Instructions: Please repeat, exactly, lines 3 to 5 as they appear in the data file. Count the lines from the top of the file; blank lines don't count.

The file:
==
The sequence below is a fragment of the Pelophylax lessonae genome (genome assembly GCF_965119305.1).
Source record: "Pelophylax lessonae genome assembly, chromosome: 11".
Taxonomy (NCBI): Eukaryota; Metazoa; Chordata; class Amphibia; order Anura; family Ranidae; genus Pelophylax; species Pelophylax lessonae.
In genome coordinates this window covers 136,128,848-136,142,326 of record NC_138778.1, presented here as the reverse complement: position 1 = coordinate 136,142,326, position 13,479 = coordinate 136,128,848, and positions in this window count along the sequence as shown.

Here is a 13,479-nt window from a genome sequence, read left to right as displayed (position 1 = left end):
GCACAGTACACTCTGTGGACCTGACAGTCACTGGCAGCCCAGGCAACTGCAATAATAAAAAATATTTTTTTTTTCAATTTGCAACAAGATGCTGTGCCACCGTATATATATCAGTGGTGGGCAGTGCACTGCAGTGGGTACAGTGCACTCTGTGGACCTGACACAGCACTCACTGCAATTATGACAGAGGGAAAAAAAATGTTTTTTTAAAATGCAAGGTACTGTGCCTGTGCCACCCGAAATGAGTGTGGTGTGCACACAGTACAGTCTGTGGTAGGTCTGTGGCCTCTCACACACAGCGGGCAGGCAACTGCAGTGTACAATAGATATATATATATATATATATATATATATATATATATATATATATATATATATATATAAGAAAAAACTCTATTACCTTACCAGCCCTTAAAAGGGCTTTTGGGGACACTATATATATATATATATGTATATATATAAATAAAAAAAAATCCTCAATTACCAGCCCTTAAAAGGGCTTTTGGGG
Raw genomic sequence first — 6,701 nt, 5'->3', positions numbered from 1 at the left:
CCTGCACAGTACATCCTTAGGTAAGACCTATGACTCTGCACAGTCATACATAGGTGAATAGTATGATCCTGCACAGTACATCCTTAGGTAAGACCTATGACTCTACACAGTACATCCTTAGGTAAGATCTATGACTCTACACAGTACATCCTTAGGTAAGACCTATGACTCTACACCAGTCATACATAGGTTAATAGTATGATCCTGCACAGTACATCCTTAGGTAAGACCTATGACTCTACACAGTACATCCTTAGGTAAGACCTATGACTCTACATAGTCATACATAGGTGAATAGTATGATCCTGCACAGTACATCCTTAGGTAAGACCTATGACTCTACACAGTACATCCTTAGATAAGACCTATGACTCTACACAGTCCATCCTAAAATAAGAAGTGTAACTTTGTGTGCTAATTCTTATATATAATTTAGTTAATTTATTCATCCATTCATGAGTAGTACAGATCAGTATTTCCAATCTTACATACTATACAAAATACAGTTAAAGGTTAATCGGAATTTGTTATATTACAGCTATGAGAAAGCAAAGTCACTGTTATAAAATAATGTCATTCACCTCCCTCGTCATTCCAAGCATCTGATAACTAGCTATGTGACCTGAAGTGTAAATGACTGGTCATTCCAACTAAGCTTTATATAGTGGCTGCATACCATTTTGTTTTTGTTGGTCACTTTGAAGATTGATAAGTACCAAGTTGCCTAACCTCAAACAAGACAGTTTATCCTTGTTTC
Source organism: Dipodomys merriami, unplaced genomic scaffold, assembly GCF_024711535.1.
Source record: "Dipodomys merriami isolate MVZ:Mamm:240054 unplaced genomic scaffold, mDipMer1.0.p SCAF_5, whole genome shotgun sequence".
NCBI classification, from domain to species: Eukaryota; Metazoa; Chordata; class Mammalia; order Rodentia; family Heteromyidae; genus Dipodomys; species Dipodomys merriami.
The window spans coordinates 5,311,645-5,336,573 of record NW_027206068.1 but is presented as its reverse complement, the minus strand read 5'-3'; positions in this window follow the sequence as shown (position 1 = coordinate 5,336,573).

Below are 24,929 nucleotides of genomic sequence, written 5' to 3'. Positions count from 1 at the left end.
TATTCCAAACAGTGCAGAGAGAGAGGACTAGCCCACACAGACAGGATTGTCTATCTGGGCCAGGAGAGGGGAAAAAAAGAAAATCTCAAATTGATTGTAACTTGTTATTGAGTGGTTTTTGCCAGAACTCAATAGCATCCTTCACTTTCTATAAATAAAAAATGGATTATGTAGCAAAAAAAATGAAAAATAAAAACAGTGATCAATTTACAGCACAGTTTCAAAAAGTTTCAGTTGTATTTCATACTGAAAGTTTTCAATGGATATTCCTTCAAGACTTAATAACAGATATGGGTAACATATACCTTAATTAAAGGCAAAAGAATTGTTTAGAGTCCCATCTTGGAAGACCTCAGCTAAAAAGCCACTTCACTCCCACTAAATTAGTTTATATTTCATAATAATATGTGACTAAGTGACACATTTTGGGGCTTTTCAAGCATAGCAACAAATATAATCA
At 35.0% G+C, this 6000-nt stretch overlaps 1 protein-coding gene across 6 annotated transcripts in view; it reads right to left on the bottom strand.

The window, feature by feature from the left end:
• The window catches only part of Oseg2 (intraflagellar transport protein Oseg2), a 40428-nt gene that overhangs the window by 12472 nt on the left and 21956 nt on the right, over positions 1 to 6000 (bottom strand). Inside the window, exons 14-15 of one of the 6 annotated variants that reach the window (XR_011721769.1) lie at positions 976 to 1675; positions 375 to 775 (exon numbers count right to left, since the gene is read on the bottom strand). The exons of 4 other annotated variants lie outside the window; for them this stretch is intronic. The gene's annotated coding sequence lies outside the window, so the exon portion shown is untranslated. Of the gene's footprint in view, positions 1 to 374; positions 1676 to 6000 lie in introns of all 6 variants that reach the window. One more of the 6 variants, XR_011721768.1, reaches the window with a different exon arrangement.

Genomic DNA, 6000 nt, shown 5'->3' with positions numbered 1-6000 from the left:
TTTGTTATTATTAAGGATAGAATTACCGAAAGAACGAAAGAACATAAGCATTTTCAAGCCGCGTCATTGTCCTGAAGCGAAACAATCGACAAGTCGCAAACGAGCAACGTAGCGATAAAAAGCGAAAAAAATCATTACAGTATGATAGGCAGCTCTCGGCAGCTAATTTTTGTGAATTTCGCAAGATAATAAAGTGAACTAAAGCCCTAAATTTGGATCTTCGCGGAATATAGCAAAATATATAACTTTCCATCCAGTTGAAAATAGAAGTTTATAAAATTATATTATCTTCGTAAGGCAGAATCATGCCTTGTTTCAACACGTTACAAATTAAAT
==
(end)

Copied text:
Taxonomy (NCBI): Eukaryota; Metazoa; Chordata; class Amphibia; order Anura; family Ranidae; genus Pelophylax; species Pelophylax lessonae.
In genome coordinates this window covers 136,128,848-136,142,326 of record NC_138778.1, presented here as the reverse complement: position 1 = coordinate 136,142,326, position 13,479 = coordinate 136,128,848, and positions in this window count along the sequence as shown.

Here is a 13,479-nt window from a genome sequence, read left to right as displayed (position 1 = left end):